Physiology Ch. 14

  1. Cardiac Output (CO)
    • Volume of blood pumped per min by each ventricle
    • CO = SV(Stroke volume) x HR
  2. Regulation of Cardiac Rate
    Without neuronal influences from the sympathetic/parasympathetic nervous systems, the heart beats according to the rhythm set by SA node
  3. Regulation of Cardiac Rate
    Autonomic effect:
    • Sympathetic and parasympathetic nerve fibers to the heart modify the rate of spontaneous depolarization
    • Innervate the SA node
    • NE and Epi stimulate
    • ACh depresses
  4. Regulation of Cardiac Rate
    Cardiac control center (medulla)
    Coordinates activity of autonomic innervation
  5. Regulation of Stroke Volume
    3 variables
    • EDV- (increase in EDV increases SV)
    • Total peripheral resistance (TPR)
    • Contractility
    • A change in any of these 3 will change the SV
  6. EDV (End diastolic volume)
    Volume of blood in the ventricles at the end of diastole
  7. Total peripheral resistance (TPR)
    Frictional resistance or impedance to blood flow in the arteries
  8. Contractility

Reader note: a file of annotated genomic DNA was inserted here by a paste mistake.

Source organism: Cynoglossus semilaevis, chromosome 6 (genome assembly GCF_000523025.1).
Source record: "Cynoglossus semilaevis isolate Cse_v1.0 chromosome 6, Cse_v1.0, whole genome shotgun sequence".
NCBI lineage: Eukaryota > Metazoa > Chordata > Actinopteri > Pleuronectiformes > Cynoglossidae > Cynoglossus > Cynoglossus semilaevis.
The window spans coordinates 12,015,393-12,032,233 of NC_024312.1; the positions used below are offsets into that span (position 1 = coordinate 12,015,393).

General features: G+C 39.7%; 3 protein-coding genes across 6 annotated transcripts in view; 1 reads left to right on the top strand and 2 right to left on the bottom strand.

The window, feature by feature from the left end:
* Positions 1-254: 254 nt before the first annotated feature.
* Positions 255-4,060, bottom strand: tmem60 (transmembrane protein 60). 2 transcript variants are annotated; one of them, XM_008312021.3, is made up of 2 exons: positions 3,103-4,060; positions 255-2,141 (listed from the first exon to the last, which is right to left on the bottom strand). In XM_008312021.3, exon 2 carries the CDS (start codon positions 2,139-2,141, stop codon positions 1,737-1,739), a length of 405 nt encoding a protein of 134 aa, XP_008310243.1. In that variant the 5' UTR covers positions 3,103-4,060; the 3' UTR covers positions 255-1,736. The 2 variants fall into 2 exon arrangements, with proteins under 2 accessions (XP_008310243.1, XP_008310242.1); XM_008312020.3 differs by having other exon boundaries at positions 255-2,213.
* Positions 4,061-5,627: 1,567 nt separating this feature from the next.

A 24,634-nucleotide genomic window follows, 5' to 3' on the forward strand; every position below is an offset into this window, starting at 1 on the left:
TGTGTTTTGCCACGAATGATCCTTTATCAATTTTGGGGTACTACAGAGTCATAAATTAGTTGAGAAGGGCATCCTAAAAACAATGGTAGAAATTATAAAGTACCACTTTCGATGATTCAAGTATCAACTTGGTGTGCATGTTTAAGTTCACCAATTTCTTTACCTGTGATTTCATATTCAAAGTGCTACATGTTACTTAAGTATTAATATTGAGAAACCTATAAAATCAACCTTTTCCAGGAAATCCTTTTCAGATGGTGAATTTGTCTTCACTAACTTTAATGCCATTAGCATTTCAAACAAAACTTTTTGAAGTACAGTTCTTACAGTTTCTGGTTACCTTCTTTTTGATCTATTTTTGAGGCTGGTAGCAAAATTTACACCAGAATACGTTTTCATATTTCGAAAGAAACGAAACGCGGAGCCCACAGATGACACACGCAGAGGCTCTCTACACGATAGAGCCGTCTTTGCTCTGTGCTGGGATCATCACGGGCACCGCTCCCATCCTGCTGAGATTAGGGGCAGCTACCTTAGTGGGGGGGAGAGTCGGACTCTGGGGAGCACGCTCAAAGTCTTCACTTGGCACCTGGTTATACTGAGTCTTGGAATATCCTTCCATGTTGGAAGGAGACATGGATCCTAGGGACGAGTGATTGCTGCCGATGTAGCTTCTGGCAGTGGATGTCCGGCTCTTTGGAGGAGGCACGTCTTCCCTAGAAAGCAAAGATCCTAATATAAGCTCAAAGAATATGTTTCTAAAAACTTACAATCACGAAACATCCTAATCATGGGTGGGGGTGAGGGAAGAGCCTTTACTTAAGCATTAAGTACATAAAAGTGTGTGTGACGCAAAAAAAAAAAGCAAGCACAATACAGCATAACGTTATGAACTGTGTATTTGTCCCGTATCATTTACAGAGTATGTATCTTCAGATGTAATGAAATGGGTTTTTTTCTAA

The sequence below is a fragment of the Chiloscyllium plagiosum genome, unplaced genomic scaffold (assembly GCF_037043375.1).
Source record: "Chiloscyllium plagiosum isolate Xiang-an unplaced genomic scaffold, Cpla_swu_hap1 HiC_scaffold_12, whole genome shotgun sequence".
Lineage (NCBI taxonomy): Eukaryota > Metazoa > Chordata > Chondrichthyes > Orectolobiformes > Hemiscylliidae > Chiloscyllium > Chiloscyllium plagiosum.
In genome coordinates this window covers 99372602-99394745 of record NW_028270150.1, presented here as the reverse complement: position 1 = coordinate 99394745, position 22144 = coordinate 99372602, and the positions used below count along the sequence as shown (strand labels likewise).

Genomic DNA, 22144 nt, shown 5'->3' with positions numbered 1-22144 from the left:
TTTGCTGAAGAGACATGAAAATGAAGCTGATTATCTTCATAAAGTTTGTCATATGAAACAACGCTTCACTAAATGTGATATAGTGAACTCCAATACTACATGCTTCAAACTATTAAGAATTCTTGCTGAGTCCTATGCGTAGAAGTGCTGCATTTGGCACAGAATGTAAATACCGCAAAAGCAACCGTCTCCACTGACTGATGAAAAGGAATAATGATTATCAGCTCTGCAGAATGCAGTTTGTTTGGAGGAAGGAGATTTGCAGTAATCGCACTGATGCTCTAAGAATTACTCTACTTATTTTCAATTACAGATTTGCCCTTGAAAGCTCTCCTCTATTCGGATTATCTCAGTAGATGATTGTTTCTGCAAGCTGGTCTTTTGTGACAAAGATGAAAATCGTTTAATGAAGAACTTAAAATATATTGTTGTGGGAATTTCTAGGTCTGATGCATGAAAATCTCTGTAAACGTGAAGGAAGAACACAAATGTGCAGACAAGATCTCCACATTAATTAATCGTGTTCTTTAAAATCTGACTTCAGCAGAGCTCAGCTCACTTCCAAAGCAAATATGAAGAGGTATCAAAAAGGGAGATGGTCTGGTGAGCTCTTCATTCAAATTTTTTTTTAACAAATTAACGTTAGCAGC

Strength of ventricular contraction
  9. End diastolic volume
    • Workload on the heart prior to contraction (preload)
    • SV directly proportional to preload
    • Increase in EDV results in an increase in SV
    • SV directly proportional to contractility
    • Strength of contraction varies directly with EDV
  10. Ejection fraction
    • EF = SV divided by EDV
    • Normally is 60% if below than this the heart is failing
    • Clinical diagnostic tool
  11. TPR(Total peripheral resistance)
    • Impedance to the ejection of blood from ventricles into arteries
    • Pressure in arteries before ventricle contracts is a function of TPR
  12. SV inversely(opposite) proportional to TPR
    Greater the TPR, the lower the SV
  13. Frank-Starling Law of the Heart
    • Relationship between EDV, contraction strength and SV
    • Just the right amount of actin and myosin, to make the greatest amount of contraction